So, chosen by God for this new life of love, dress in the wardrobe God picked out for you: compassion, kindness, humility, quiet strength, discipline.  Be even-tempered, content with second place, quick to forgive an offense.  Forgive as quickly and completely as the Master has forgiven you.  And regardless of what else you put on, wear love.  It’s your basic, all-purpose garment.  Never be without it. (The Message)

It’s quite a list, isn’t?  These things aren’t automatic, nor do they come naturally to any of us.  It’s hard work.  And we’re called to put these clothes on—put these Christ-like virtues into practice, even when we don’t feel like it.  Perhaps you’ve heard the saying that most often we don’t think or feel our ways into a new way of acting; we act our way into a new way of thinking and feeling.

I find C.S. Lewis so helpful in thinking about how this works.  In his classic book Mere Christianity, Lewis has a wonderful chapter titled, “Let’s Pretend” where he makes the distinction between two kinds of pretending.  He says there is the bad kind, where the pretense is there instead of the real thing; like Harold Hill pretending to be a music teacher in order to take advantage of others.  We call that deception and hypocrisy. 

But there is also a good kind of pretending, says Lewis, where the pretense leads up to the real thing.  Like when you’re not feeling particularly friendly, but you know you ought to be, so the best thing you can do is “put on” a friendly manner and behave as if you are a friendlier person than you actually are.  “And in a few minutes,” Lewis points out, “as we have all noticed, you will really be feeling friendlier than you were.  Very often the only way to get a quality in reality is to start behaving as if you had it already.  That’s why children’s games are so important.  They’re always pretending to be grown ups—playing solders, playing shop.  But all the time, they are hardening their muscles and sharpening their wits, so that the pretence of being grown-up helps them to grow up in earnest.” (p. 163).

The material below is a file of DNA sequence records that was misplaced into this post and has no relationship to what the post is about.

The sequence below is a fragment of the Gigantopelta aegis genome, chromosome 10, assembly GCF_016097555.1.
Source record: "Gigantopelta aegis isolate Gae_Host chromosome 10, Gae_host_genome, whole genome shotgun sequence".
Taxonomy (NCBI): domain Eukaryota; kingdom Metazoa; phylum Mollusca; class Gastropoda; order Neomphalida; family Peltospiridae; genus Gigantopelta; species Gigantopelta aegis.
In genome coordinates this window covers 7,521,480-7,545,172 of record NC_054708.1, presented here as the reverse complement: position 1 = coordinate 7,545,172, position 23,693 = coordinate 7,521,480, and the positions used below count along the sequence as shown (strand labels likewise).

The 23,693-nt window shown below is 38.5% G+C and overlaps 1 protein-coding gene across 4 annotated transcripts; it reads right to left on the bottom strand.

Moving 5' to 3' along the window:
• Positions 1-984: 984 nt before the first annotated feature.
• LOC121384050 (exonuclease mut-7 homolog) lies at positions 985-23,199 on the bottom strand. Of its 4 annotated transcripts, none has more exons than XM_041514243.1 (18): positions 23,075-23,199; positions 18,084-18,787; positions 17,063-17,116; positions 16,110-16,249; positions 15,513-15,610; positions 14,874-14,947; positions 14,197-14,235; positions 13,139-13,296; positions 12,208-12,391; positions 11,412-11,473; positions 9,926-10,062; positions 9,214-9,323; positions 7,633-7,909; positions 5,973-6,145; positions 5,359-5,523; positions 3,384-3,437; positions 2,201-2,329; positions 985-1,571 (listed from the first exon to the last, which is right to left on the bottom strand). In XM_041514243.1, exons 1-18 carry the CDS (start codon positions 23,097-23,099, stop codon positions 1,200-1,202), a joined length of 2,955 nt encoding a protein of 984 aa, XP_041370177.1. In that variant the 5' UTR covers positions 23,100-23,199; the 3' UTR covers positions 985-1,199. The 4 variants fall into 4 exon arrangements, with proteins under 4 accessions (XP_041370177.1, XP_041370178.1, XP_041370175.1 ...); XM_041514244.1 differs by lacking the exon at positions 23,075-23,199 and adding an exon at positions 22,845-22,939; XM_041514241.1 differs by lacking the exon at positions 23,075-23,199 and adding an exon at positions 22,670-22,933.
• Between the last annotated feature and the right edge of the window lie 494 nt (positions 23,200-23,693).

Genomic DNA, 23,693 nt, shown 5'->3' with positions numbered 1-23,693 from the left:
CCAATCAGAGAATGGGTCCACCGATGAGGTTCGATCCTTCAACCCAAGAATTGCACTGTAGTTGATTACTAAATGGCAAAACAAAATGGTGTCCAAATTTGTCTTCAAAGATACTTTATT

So it is with discipleship.  We set our minds on things above, and we put on these clothes of Christ-like virtues daily—so that God, by the power of the Holy Spirit, might harden our muscles and sharpen our wits and transform us to grow up in earnest into Christ.  Not feeling particularly compassionate?  That’s ok, play the part anyway!  Not feeling particularly patient?  That’s ok, put on patience anyway!  Not feeling like forgiving someone who has harmed you?  I understand, but act as though you have forgiven them anyway.  And soon enough your heart will follow.